Part of the SAGE Social Thinker series, this book serves as a concise and inviting introduction to the life and works of Erving Goffman, one of the most prominent social theorists in postwar sociology. Goffman's ideas continue to influence scholars in various fields and have also attracted many readers outside conventional academia. Goffman's overall research agenda was the exploration of what he termed the interaction order—that is, the micro social order that regulates the co-mingling of people in each other's immediate presence. He coined several new concepts (face-work, impression management, role distance, civil inattention, etc.) with which to grasp and understand the complexities and basic social restructuring of everyday life, many of which are now part of sociology's standard vocabulary.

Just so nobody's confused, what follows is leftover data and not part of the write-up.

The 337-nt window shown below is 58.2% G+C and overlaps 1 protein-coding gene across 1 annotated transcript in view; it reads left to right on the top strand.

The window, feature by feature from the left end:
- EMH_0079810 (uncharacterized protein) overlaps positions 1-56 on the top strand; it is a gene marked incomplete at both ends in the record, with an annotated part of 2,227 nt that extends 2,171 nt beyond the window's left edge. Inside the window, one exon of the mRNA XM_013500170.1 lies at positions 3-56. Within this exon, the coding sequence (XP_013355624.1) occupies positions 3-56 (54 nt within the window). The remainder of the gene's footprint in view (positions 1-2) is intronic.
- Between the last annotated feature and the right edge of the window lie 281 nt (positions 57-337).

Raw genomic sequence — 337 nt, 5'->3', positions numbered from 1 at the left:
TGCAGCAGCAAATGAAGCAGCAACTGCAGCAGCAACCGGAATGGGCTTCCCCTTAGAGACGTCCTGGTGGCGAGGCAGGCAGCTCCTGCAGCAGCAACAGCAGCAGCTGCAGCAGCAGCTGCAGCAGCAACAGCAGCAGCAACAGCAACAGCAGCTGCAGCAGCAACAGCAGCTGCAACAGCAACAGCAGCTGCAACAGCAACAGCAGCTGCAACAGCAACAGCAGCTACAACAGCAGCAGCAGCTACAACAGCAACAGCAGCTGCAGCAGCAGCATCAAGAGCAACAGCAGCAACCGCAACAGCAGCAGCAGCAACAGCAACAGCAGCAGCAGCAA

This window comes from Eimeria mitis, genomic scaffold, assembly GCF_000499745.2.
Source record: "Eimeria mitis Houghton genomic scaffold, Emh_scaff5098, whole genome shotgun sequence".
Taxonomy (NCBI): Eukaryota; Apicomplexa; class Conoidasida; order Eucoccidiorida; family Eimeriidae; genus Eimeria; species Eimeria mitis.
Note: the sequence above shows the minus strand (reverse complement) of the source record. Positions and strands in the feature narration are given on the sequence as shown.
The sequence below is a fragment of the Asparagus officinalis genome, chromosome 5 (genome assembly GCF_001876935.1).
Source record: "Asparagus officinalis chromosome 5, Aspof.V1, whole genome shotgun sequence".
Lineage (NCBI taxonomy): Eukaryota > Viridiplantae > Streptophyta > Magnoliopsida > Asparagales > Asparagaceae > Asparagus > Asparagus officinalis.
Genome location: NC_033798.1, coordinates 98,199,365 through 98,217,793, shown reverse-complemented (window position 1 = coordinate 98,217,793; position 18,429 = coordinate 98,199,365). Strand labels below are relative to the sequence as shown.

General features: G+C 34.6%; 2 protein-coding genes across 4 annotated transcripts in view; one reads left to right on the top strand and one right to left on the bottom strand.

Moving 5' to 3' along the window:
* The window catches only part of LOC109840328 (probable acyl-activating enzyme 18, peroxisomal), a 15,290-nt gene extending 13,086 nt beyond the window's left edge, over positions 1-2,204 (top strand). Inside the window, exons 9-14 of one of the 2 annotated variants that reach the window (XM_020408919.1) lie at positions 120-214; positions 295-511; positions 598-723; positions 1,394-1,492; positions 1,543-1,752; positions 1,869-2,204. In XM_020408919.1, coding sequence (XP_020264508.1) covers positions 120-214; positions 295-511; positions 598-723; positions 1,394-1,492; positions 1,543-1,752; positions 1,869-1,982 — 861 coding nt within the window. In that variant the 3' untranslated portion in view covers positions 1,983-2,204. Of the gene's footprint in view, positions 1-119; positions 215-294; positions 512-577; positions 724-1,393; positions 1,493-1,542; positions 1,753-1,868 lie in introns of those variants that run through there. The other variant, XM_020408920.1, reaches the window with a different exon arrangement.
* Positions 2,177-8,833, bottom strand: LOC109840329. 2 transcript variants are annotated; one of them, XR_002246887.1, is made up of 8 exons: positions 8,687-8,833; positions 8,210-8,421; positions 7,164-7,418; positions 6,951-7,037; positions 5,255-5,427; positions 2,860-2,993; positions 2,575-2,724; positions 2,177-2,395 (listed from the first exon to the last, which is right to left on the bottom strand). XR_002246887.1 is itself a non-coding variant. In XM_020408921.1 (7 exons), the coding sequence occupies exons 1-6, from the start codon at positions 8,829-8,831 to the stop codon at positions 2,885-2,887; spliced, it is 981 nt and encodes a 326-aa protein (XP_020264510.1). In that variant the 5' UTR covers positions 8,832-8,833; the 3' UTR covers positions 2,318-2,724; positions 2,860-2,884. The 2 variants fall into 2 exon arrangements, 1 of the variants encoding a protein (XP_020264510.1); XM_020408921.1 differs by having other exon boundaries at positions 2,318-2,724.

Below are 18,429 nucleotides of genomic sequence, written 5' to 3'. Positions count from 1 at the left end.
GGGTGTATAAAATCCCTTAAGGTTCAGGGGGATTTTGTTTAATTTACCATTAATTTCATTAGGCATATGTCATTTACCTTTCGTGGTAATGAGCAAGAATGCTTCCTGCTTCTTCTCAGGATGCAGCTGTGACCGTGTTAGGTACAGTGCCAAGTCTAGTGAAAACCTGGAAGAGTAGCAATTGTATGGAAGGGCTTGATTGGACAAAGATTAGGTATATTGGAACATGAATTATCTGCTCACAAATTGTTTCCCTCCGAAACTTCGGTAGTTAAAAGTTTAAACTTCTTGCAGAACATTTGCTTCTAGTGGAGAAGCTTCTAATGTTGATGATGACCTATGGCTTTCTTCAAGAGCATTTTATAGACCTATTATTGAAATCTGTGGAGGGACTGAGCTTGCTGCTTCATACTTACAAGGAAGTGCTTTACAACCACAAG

Throughout the years, many things have been written and said about Erving Goffman, many stories and snippets of gossip wander, many myths prevail, numerous pieces of recollection and remembrance are published by former students, colleagues, and friends, and a lot of labels and epithets have been suggested to capture his life and work. For example, Albert Bergesen (1984) once called Goffman a “world calibre American contribution to sociological theory,” Randall Collins (1981a) termed him a “hero-anthropologist,” an “explorer of our social unconscious,” and a “theoretically oriented empiricist,” Allen Grimshaw (1983) named him a “genuine original,” Pierre Bourdieu (1983) shortly after Goffman's death described him as the “discoverer of the infinitely small,” Paul Bouissac (1990) labeled him a “comedian-experimenter,” while Alvin W. Gouldner ...